Dating circa 1870, just post the coin silver period, it is marked only "Sterling," with no maker's identification, although much about it suggests Philadelphia as a place of origin.
The flat handle has a cut, fan or anthemion like shape, broad end. This is extensively bright cut with stippling and wriggle work borders. The backside shows only wriggle work, but has an artful "S&A" period monogram...
Price for the pair.
The pattern is Whiting's 1885 "Lily of the Valley."
These stand apart on two bases. One, they are the less common, twisted handle, form of this piece. Two, they were retailed by "William Kendrick's Sons," the renowned Louisville, Kentucky, jeweler, known as a supplier of julep cups...
The pattern is "Apollo," which is a scroll, bead, and rose design that is very much in keeping with its late Victorian period (1892 issue date).
The cupped server on this is 1 3/4" long by 3/4" at the widest, and has a satin matte finish...
The handle backside is plain save for the marks, which are the Frank Smith "lion" emblem and "925/1000 fine."
This example is a 6 1/8" long, relatively weighty at 1.0 T. oz., youth fork.
Although having a reserve area, this was never monogrammed and is in very good condition...
Price per piece, two available.
The pattern is "Ionic," patented in 1860, as marked on the reverse. Other identifiers include "J.P.," "Tiffany & Co.," and "Sterling." Tiffany was early to require a sterling, rather than the then dominant coin, standard...
Price for the pair.
They are stamped "Porter Blanchard," who was a prominent, 20th century name in California Arts and Crafts silver, and "Sterling," on the backsides of "Pointed (1800)" pattern handles...
"Moresque" is arguably the most complex of any iteration in this mode, and within its own line had variations.
Some examples have upturned and others downturned, handles...
The pattern is Alvin's "Raleigh," issued in 1900. It is a fancy bead and scroll design, with an upturned handle end.
The blade is essentially round and flat, and has a slightly tapered edge and measures 3 1/2" by 3". It has scalloped shoulders and an intricately cut surface...
Price for the set of eight.
The design on this 8 3/4" long, approximately 2.0 T. oz., berry or other serving spoon features a bouquet of flowers, leaves, and grasses tied in a bow. It is altogether quite charming in a bit naive way, in its representation.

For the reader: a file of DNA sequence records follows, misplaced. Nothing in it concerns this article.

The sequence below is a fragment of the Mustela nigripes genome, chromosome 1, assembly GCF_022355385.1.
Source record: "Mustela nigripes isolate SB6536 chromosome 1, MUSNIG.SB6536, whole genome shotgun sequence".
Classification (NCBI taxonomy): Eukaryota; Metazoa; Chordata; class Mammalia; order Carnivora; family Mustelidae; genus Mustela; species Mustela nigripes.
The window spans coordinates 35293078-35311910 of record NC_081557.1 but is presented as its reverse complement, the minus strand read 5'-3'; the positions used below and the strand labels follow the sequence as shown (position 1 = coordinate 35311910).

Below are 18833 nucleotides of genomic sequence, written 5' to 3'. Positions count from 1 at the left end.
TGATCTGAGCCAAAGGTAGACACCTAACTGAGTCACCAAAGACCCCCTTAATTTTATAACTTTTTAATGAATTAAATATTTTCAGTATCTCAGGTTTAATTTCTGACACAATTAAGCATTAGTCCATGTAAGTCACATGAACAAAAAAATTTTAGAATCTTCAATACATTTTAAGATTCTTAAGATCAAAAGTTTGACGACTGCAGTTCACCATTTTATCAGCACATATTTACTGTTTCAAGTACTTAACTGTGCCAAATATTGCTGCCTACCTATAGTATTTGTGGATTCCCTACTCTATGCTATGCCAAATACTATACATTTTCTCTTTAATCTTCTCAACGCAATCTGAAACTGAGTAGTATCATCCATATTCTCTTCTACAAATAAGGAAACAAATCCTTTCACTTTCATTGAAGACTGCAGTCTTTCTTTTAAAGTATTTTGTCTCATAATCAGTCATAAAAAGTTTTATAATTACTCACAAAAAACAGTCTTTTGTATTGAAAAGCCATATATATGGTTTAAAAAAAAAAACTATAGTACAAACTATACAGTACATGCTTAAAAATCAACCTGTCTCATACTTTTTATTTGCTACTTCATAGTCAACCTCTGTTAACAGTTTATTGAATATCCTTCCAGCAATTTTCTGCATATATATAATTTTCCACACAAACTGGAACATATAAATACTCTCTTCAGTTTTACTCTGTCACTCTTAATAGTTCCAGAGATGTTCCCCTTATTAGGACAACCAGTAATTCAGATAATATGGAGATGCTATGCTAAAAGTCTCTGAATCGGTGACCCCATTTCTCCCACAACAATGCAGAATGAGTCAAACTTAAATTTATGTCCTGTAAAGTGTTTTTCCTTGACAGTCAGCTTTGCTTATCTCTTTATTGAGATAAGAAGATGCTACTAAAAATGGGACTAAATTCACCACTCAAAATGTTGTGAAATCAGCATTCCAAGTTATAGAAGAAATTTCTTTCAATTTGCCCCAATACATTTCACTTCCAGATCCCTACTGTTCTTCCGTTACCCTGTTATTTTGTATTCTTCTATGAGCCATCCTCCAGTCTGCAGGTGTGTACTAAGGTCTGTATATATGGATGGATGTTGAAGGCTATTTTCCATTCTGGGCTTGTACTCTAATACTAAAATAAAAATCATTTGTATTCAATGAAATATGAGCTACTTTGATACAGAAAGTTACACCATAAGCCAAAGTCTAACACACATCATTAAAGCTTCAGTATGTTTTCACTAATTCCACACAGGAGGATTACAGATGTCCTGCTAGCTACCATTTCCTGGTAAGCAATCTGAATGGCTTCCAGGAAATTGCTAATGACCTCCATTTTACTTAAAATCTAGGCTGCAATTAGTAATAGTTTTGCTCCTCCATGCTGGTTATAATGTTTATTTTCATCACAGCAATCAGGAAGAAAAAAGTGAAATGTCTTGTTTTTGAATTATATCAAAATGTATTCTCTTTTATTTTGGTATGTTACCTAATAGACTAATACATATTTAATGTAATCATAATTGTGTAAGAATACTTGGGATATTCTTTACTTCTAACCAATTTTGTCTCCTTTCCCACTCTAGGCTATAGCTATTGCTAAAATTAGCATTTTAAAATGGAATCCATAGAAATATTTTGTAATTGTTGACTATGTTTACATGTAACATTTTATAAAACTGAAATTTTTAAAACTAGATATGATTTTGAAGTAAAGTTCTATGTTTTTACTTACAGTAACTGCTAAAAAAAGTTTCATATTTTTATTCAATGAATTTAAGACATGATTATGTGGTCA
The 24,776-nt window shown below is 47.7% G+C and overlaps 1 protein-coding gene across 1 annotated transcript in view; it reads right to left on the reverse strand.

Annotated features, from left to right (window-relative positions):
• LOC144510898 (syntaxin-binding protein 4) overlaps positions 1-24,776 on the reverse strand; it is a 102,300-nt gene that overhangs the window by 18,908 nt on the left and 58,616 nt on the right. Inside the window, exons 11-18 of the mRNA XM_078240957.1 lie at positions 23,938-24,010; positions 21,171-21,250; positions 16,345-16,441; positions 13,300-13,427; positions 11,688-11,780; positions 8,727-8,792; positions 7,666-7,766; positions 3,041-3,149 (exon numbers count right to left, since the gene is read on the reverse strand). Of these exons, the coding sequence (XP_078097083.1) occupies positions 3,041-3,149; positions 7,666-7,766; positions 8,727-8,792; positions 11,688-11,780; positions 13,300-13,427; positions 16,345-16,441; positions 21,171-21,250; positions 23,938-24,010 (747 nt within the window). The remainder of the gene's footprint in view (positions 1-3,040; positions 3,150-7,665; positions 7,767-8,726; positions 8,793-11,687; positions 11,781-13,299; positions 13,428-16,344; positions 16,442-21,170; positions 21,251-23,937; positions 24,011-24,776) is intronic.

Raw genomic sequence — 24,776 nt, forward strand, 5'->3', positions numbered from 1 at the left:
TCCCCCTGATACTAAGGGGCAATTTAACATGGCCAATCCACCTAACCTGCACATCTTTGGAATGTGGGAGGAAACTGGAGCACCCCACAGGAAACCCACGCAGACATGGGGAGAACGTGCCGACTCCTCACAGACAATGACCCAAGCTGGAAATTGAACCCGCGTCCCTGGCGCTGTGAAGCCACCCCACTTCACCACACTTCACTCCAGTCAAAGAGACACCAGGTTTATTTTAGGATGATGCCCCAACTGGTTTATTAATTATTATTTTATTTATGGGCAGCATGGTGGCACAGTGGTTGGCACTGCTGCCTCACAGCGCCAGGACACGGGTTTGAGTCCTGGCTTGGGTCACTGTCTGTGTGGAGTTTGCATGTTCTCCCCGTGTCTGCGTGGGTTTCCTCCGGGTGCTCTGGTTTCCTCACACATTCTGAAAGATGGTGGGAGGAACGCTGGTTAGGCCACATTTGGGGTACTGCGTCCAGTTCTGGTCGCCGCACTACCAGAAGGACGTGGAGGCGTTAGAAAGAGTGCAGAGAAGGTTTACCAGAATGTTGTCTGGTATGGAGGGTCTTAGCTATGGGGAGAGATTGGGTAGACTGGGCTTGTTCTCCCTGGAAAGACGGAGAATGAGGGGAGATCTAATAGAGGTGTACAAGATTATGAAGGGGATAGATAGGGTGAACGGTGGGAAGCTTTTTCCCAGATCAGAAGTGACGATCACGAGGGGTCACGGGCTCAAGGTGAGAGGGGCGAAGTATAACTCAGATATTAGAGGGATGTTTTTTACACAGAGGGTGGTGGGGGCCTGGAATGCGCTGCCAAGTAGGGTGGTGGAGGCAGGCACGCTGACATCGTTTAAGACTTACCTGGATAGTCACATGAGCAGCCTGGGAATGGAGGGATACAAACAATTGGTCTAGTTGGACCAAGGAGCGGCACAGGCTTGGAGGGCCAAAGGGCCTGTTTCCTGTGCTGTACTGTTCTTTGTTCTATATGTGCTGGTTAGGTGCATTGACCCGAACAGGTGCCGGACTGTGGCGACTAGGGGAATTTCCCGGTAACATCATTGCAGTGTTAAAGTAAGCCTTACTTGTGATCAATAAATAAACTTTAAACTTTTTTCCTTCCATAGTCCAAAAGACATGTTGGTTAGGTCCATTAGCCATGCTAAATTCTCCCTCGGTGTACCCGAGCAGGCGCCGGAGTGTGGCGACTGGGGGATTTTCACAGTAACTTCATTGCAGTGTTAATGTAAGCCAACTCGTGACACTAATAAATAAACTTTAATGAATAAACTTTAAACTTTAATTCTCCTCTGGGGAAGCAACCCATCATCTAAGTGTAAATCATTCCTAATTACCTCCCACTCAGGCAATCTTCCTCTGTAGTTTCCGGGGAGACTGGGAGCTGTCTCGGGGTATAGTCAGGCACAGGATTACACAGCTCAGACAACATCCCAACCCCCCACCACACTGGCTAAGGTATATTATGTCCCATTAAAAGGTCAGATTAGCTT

Commonly referred to as "Spray," it is sometime identified as "Bouquet," and while made by Durgin, is occasionally attributed to other makers.
Examples of this show up in both coin and sterling silver, sometimes carrying the Durgin name or "D" emblem, and...
The pattern is Gorham's "Cottage," which according to company archives, was in active production for over thirty years, beginning in 1861.
As this pair are stamped "Sterling," they date post 1868 when Gorham adopted the sterling standard. Earlier examples of "Cottage" were made in coin silver. This is a...
This example is a 7 7/8" long, relatively weighty 1.0 T. oz., lettuce fork.
The overall condition is excellent and there is no monogram or removal. The tines retain a portion of an original gold wash and are pointed and free of bends or burrs. The pattern detail remains well-d...
It measures 10" long overall and is exceptionally heavy at 3.8 T. oz.
The triangular blade is 4 1/2" long and 3" at the widest.
The handle has a period "Bead" pattern front, and curiously a "Thread" pattern on the reverse.
There is a fancy, feathered script "CAC" monogram on the obverse, and what appears to be a "CAP" monogra...
This 7" long, 1.4 T. oz., preserve spoon is an example of the original pattern, retaining side knobs and having a pointed anthemion tip.
It is marked "Tiffany & Company," "Sterling," Pat. 1869," and with a lower case "m," dating it no later than 1891.
It is fitted with a natural, likely bone, handle that has a rounded end and polished surface.
The bowl has a small, flat, hood that covers the heel, and a silver sleeve that accommodates the handle.
The piece is in excellent condition, showing no bends, tears, or other damage in the bo...
It is stamped "KLF & Son" and "Sterling" for the renowned Finnish born and trained silversmith Karl F. Leinonen, who headed the (Boston) Handicraft Shop from 1901 to at least 1932.
The design of this is in the manner of Georg Jensen,...
The pattern is the company's fabled "Olympian," which builds upon motifs drawn from classical mythology.
The theme on this is "satyrs receiving instructi...
While a relatively contemporary piece, the scrolled terminal pattern, "Onslow," is an older English design, and the three tine configuration also harkens to an earlier period, all defining this as a reproduction piece.
Never monogrammed, it is in excellent estate condition. There is no visible wear, the t...